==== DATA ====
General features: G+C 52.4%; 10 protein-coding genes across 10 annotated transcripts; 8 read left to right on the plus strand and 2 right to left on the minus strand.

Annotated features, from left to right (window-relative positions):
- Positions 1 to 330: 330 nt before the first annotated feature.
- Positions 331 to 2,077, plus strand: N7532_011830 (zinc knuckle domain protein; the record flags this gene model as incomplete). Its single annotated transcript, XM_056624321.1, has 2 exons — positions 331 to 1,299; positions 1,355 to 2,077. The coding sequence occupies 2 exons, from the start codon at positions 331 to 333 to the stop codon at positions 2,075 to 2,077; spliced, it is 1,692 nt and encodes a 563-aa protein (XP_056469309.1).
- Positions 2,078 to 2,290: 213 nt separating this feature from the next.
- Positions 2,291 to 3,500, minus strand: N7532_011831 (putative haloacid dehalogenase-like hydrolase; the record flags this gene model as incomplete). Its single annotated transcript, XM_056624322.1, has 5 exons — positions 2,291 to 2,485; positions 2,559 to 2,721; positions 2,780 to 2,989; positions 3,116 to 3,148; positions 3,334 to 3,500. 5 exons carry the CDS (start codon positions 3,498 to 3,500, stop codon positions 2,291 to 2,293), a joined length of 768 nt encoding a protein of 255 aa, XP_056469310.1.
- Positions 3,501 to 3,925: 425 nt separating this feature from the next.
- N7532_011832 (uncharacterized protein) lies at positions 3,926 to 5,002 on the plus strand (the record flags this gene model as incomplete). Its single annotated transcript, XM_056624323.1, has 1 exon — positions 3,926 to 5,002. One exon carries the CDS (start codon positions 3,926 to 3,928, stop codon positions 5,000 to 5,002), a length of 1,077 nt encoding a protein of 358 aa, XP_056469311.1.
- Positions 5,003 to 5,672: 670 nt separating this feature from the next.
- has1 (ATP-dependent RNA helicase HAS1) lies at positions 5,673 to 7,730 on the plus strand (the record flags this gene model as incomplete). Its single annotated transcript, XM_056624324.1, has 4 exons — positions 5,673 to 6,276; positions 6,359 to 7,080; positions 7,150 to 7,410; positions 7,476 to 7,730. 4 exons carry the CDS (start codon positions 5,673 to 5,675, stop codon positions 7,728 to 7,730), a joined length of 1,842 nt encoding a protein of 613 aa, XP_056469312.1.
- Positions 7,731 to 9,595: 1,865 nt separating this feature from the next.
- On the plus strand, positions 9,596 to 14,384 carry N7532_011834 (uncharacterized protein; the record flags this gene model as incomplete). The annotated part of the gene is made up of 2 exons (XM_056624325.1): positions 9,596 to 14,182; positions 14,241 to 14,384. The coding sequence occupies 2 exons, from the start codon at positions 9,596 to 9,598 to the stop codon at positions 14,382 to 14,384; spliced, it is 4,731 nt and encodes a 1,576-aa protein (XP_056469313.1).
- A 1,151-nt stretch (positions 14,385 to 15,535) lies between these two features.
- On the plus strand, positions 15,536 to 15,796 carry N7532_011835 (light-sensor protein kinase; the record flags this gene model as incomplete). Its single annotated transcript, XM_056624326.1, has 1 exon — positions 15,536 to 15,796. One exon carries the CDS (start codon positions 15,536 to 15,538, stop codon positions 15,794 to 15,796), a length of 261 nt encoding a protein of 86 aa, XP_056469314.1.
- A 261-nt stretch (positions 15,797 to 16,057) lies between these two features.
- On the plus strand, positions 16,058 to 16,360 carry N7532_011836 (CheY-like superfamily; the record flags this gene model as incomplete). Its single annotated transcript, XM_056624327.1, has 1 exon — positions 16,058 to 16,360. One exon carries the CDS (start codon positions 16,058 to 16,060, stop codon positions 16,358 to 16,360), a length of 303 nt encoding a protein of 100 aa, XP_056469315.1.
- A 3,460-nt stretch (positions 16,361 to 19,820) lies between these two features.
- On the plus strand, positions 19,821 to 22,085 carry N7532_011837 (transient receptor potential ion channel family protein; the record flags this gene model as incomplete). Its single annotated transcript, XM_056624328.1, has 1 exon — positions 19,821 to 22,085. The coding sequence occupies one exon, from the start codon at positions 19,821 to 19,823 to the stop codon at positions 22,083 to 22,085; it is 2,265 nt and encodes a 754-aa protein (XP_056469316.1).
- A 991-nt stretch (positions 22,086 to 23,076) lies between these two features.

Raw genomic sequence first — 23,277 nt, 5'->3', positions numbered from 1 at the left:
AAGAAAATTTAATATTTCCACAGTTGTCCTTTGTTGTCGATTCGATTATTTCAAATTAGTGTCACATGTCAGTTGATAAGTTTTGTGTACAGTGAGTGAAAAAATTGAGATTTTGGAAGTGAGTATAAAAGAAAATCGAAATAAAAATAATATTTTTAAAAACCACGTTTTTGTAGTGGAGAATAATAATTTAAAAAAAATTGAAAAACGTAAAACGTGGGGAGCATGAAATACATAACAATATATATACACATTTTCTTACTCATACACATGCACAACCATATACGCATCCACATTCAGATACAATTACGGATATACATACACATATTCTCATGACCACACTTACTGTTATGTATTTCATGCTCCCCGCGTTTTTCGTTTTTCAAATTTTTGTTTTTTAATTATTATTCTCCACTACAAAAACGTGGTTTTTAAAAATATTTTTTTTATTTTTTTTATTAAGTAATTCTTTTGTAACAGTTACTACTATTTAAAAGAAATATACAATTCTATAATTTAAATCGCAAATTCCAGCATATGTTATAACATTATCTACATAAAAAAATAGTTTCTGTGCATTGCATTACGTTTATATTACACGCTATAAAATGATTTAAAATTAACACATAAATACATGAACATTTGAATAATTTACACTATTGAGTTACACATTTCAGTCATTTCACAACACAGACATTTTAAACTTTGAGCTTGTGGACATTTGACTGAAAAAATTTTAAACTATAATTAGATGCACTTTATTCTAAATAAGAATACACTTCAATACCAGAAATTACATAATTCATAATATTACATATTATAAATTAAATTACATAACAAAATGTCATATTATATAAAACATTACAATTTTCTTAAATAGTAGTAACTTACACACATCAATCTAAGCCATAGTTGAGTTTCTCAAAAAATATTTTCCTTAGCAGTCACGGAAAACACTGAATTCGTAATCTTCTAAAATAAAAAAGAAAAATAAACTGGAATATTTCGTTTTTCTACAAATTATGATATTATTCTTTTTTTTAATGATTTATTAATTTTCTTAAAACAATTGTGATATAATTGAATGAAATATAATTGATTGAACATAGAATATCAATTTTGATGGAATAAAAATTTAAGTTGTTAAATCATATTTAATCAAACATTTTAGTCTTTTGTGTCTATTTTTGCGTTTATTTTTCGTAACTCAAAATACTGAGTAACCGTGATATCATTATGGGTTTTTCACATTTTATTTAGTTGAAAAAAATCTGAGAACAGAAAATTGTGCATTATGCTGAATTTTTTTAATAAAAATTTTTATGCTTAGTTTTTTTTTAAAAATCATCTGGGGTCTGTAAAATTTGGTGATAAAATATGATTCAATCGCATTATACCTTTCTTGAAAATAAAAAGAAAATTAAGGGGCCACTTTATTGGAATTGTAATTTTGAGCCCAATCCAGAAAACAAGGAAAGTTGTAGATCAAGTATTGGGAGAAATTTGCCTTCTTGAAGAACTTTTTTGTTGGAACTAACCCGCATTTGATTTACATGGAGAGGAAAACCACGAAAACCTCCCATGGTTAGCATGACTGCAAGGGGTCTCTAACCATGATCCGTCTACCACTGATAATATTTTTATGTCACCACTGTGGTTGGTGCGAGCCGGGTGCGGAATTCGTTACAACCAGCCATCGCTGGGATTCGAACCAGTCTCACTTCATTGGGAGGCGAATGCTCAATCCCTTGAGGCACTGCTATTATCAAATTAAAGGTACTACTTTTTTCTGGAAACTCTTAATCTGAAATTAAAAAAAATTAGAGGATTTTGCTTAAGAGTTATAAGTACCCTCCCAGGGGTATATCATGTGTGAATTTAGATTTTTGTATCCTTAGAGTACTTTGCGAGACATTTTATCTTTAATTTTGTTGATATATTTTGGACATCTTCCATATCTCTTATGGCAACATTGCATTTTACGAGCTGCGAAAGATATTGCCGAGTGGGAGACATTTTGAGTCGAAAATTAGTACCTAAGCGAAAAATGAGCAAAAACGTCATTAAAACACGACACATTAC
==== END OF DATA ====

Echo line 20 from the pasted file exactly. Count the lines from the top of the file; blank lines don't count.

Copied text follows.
Raw genomic sequence first — 23,277 nt, 5'->3', positions numbered from 1 at the left: